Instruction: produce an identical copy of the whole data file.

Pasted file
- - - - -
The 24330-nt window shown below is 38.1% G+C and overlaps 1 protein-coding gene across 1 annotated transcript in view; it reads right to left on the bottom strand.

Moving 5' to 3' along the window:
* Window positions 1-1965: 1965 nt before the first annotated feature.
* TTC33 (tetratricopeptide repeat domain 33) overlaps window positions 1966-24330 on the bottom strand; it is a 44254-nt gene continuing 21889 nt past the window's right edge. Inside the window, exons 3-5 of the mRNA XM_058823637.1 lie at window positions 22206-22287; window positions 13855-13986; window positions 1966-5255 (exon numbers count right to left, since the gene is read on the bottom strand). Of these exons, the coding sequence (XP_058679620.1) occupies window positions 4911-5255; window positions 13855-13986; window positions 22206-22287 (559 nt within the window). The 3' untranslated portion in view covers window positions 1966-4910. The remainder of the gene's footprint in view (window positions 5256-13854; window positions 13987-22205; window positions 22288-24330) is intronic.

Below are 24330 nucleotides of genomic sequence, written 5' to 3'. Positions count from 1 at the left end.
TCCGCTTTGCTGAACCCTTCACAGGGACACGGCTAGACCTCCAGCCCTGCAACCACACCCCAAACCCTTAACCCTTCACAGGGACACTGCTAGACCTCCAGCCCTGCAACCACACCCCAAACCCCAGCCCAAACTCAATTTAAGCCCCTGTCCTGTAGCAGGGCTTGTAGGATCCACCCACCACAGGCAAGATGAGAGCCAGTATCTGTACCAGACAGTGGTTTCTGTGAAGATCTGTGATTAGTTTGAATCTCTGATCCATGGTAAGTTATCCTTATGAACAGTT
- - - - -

The 24330-nt window shown below is 38.1% G+C and overlaps 1 protein-coding gene across 1 annotated transcript in view; it reads right to left on the bottom strand.

Moving 5' to 3' along the window:
* Window positions 1-1965: 1965 nt before the first annotated feature.
* TTC33 (tetratricopeptide repeat domain 33) overlaps window positions 1966-24330 on the bottom strand; it is a 44254-nt gene continuing 21889 nt past the window's right edge. Inside the window, exons 3-5 of the mRNA XM_058823637.1 lie at window positions 22206-22287; window positions 13855-13986; window positions 1966-5255 (exon numbers count right to left, since the gene is read on the bottom strand). Of these exons, the coding sequence (XP_058679620.1) occupies window positions 4911-5255; window positions 13855-13986; window positions 22206-22287 (559 nt within the window). The 3' untranslated portion in view covers window positions 1966-4910. The remainder of the gene's footprint in view (window positions 5256-13854; window positions 13987-22205; window positions 22288-24330) is intronic.

Below are 24330 nucleotides of genomic sequence, written 5' to 3'. Positions count from 1 at the left end.
TCCGCTTTGCTGAACCCTTCACAGGGACACGGCTAGACCTCCAGCCCTGCAACCACACCCCAAACCCTTAACCCTTCACAGGGACACTGCTAGACCTCCAGCCCTGCAACCACACCCCAAACCCCAGCCCAAACTCAATTTAAGCCCCTGTCCTGTAGCAGGGCTTGTAGGATCCACCCACCACAGGCAAGATGAGAGCCAGTATCTGTACCAGACAGTGGTTTCTGTGAAGATCTGTGATTAGTTTGAATCTCTGATCCATGGTAAGTTATCCTTATGAACAGTT